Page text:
A square rule for separated pawns

Published on Monday, February 16, 2015 in |

In general connected pawns are stronger than separated pawns, but there are some exceptions. An opposing King cannot stop the promotion of two pawns when they are separated by one or more files once they have reached the 6th rank, while he is able to stop the connected pawns.

In the next diagram White will be unable to prevent the promotion of one of the pawns and Black will win the game.


A King is also unable to stop the promotion of two pawns when they are separated by two or more squares once they have reached the fifth rank. And the same is true when they are separated by three or more files once they have reached the fourth rank (unless one of them is captured on the next move).


This is in fact the square rule for two pawns which follows the square rule of the pawn. We’ll continue with eight tactical exercises.

Original 2 Responses to “A square rule for separated pawns”

  1. jawad
    July 1st, 2010 at 3:35 pm
    Thank you for putting up this beautiful website. This particular lesson frustrated me a bit. The title is confusing since things are not explained in terms of square rules.
    It should probably be stated that the white king in this example must be inside the overlapping promotion squares of the two pawns.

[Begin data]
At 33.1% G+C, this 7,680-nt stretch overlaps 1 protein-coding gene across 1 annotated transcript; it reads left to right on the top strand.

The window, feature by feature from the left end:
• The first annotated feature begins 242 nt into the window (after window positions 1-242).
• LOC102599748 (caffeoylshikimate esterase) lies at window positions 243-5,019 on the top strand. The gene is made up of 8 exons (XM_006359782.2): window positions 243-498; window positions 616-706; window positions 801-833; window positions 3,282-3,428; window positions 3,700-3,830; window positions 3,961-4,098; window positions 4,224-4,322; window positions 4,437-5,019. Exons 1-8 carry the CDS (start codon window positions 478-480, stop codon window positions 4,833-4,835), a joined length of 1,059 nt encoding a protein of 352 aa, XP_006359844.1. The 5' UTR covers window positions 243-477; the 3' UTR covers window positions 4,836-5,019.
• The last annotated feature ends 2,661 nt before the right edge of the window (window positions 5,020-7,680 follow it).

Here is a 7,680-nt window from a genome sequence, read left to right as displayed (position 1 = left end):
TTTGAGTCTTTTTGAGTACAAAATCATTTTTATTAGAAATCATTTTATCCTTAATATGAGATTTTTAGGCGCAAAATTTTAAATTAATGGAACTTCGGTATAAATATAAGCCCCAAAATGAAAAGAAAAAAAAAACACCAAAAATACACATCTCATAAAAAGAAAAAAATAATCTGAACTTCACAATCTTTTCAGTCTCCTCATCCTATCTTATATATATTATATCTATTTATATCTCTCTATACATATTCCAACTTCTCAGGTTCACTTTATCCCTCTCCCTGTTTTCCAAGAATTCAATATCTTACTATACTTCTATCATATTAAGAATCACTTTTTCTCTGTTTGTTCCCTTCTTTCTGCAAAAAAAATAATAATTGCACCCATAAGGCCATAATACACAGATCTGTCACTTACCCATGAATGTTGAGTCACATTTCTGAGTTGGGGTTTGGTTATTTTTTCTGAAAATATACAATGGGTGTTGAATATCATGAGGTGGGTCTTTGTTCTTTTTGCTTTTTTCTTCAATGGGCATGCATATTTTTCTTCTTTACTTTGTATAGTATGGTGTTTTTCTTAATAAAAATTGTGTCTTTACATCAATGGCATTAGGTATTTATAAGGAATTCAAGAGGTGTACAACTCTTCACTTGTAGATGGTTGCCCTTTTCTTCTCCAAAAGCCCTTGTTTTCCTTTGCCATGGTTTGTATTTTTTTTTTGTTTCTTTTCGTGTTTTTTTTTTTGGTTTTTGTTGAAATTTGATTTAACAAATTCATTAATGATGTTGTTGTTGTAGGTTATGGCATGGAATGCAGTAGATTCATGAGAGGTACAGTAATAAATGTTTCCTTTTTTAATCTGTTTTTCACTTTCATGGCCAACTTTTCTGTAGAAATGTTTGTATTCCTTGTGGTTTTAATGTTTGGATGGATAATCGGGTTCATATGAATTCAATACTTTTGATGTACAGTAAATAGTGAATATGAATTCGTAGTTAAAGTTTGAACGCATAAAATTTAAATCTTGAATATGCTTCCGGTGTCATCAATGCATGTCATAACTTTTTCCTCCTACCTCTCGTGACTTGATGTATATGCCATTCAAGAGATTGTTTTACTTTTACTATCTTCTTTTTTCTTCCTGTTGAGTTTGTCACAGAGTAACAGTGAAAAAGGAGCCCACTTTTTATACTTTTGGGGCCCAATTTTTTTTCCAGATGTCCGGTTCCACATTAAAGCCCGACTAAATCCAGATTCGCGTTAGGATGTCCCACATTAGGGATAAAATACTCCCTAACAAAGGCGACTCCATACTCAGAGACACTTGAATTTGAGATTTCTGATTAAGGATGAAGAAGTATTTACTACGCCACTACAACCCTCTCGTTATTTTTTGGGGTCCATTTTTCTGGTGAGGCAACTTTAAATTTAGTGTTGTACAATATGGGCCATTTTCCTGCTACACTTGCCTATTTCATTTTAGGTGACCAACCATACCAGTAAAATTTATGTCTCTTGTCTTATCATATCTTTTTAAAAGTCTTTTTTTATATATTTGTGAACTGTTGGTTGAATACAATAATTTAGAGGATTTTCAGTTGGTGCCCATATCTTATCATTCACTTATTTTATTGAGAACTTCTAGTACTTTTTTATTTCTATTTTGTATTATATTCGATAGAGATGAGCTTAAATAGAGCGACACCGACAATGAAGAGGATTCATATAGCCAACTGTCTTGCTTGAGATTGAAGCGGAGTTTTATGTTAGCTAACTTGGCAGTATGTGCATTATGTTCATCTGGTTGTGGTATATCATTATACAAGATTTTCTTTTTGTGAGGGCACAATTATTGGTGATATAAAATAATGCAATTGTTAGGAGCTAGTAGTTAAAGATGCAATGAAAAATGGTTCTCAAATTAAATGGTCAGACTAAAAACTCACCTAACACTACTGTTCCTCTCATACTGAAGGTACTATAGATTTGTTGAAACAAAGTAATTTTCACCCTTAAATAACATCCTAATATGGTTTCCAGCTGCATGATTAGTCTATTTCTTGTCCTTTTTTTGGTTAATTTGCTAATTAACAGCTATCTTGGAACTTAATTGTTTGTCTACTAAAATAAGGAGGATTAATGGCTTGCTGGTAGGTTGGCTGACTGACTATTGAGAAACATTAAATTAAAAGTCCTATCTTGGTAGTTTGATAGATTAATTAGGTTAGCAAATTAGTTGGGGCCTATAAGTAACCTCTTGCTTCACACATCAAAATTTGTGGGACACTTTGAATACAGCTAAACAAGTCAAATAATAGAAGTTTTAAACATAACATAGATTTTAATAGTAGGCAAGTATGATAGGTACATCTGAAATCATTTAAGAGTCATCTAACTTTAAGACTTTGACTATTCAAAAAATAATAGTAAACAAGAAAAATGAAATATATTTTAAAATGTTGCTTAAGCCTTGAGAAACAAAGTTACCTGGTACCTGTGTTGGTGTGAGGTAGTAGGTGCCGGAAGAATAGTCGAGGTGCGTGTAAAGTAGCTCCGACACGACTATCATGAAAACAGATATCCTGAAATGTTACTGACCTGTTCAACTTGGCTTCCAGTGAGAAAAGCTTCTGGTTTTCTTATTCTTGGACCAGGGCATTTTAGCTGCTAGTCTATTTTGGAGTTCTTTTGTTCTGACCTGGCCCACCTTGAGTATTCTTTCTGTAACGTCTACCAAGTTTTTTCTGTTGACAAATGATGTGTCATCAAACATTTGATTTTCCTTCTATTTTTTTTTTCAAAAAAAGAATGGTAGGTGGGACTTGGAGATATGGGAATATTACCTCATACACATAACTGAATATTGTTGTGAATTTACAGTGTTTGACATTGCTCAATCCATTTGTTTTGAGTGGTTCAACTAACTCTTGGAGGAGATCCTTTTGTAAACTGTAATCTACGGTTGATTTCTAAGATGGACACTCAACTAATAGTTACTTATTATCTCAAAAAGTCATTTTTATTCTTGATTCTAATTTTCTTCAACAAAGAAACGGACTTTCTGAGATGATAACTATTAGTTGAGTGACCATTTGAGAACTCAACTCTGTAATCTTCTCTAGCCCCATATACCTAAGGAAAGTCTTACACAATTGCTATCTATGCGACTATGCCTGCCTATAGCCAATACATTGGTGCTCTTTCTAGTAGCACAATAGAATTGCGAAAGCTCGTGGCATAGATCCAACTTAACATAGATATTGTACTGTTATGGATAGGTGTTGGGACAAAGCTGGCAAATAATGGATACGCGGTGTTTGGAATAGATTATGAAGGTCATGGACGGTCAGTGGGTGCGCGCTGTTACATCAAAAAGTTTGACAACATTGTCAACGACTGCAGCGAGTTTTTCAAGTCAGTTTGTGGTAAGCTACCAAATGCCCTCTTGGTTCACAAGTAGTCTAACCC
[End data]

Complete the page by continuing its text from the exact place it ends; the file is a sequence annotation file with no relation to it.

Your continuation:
There are other hidden assumptions too. The pawns must be level. The king is on the 8th rank in all examples. Does it need to be for these examples to work?
    Another hidden assumption is that black wins only if it is white’s move, or that white is forced to move the king but black is not forced to move its pawns. The hardest part for me is imagining how the white king can prevent any separated pawns from promoting regardless of what rank they are on. It seems if white captures on pawn, the other has already escaped towards promotion.
  2. Chess Teacher
    July 1st, 2010 at 6:46 pm
    Regarding your last “question”
    If White captures a pawn he can still capture the other pawn if he is able to place his King inside the square as you have seen in the lesson about the square rule.
    During a normal (non internet) lesson it is rather easy to indicate the squares, but I think that you are right that it is not so easy to see them in the lesson above.

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